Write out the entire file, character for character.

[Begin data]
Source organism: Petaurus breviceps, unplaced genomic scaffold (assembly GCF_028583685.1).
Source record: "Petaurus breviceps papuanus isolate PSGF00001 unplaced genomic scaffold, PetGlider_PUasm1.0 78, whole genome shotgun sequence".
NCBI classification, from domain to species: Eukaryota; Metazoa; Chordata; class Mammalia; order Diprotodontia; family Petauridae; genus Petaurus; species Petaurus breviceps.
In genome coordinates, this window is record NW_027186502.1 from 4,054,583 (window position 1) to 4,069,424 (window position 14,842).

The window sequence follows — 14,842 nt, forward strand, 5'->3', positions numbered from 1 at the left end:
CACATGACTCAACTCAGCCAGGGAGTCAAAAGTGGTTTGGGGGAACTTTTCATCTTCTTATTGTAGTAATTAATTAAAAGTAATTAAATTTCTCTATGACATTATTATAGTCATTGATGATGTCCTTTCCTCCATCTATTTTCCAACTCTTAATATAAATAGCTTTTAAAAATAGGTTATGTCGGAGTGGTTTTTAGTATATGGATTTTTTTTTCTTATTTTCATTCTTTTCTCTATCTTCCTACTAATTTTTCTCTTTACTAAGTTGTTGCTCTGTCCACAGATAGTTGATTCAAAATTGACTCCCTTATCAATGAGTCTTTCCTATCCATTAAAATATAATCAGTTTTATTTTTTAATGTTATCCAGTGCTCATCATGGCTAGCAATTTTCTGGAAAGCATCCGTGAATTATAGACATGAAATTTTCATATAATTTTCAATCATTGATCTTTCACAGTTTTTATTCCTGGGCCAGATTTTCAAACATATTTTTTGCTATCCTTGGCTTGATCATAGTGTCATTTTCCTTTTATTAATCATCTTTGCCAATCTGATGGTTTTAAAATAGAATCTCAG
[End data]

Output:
Source organism: Petaurus breviceps, unplaced genomic scaffold (assembly GCF_028583685.1).
Source record: "Petaurus breviceps papuanus isolate PSGF00001 unplaced genomic scaffold, PetGlider_PUasm1.0 78, whole genome shotgun sequence".
NCBI classification, from domain to species: Eukaryota; Metazoa; Chordata; class Mammalia; order Diprotodontia; family Petauridae; genus Petaurus; species Petaurus breviceps.
In genome coordinates, this window is record NW_027186502.1 from 4,054,583 (window position 1) to 4,069,424 (window position 14,842).

The window sequence follows — 14,842 nt, forward strand, 5'->3', positions numbered from 1 at the left end:
CACATGACTCAACTCAGCCAGGGAGTCAAAAGTGGTTTGGGGGAACTTTTCATCTTCTTATTGTAGTAATTAATTAAAAGTAATTAAATTTCTCTATGACATTATTATAGTCATTGATGATGTCCTTTCCTCCATCTATTTTCCAACTCTTAATATAAATAGCTTTTAAAAATAGGTTATGTCGGAGTGGTTTTTAGTATATGGATTTTTTTTTCTTATTTTCATTCTTTTCTCTATCTTCCTACTAATTTTTCTCTTTACTAAGTTGTTGCTCTGTCCACAGATAGTTGATTCAAAATTGACTCCCTTATCAATGAGTCTTTCCTATCCATTAAAATATAATCAGTTTTATTTTTTAATGTTATCCAGTGCTCATCATGGCTAGCAATTTTCTGGAAAGCATCCGTGAATTATAGACATGAAATTTTCATATAATTTTCAATCATTGATCTTTCACAGTTTTTATTCCTGGGCCAGATTTTCAAACATATTTTTTGCTATCCTTGGCTTGATCATAGTGTCATTTTCCTTTTATTAATCATCTTTGCCAATCTGATGGTTTTAAAATAGAATCTCAG